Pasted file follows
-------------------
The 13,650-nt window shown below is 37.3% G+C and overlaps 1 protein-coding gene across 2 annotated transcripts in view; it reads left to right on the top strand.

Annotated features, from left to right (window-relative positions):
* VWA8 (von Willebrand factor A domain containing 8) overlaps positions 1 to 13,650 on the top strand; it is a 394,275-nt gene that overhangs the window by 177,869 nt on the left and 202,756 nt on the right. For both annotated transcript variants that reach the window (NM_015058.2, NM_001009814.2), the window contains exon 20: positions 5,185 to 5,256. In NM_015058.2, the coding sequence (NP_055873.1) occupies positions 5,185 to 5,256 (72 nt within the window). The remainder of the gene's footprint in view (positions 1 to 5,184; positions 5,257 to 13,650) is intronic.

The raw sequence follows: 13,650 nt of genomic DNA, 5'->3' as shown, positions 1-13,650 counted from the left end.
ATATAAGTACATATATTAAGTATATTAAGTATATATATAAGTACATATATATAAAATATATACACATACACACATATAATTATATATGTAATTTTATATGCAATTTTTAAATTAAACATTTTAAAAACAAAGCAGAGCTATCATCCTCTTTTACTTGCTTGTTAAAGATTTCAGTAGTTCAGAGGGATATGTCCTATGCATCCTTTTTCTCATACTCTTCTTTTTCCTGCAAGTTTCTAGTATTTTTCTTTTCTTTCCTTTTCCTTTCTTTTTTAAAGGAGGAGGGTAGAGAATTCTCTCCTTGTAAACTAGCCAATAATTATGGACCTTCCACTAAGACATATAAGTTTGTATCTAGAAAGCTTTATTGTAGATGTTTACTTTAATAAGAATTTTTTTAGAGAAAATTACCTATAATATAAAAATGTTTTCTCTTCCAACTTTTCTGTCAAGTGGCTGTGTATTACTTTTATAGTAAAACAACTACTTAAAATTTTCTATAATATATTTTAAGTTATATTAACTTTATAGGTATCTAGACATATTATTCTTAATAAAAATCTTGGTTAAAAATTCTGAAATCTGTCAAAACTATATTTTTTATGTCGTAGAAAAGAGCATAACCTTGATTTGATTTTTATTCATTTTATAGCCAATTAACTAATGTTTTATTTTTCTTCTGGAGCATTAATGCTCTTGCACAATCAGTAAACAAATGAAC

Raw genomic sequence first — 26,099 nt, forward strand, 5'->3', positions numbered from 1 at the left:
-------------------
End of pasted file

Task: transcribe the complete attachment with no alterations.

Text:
The 13,650-nt window shown below is 37.3% G+C and overlaps 1 protein-coding gene across 2 annotated transcripts in view; it reads left to right on the top strand.

Annotated features, from left to right (window-relative positions):
* VWA8 (von Willebrand factor A domain containing 8) overlaps positions 1 to 13,650 on the top strand; it is a 394,275-nt gene that overhangs the window by 177,869 nt on the left and 202,756 nt on the right. For both annotated transcript variants that reach the window (NM_015058.2, NM_001009814.2), the window contains exon 20: positions 5,185 to 5,256. In NM_015058.2, the coding sequence (NP_055873.1) occupies positions 5,185 to 5,256 (72 nt within the window). The remainder of the gene's footprint in view (positions 1 to 5,184; positions 5,257 to 13,650) is intronic.

The raw sequence follows: 13,650 nt of genomic DNA, 5'->3' as shown, positions 1-13,650 counted from the left end.
ATATAAGTACATATATTAAGTATATTAAGTATATATATAAGTACATATATATAAAATATATACACATACACACATATAATTATATATGTAATTTTATATGCAATTTTTAAATTAAACATTTTAAAAACAAAGCAGAGCTATCATCCTCTTTTACTTGCTTGTTAAAGATTTCAGTAGTTCAGAGGGATATGTCCTATGCATCCTTTTTCTCATACTCTTCTTTTTCCTGCAAGTTTCTAGTATTTTTCTTTTCTTTCCTTTTCCTTTCTTTTTTAAAGGAGGAGGGTAGAGAATTCTCTCCTTGTAAACTAGCCAATAATTATGGACCTTCCACTAAGACATATAAGTTTGTATCTAGAAAGCTTTATTGTAGATGTTTACTTTAATAAGAATTTTTTTAGAGAAAATTACCTATAATATAAAAATGTTTTCTCTTCCAACTTTTCTGTCAAGTGGCTGTGTATTACTTTTATAGTAAAACAACTACTTAAAATTTTCTATAATATATTTTAAGTTATATTAACTTTATAGGTATCTAGACATATTATTCTTAATAAAAATCTTGGTTAAAAATTCTGAAATCTGTCAAAACTATATTTTTTATGTCGTAGAAAAGAGCATAACCTTGATTTGATTTTTATTCATTTTATAGCCAATTAACTAATGTTTTATTTTTCTTCTGGAGCATTAATGCTCTTGCACAATCAGTAAACAAATGAAC

Raw genomic sequence first — 26,099 nt, forward strand, 5'->3', positions numbered from 1 at the left: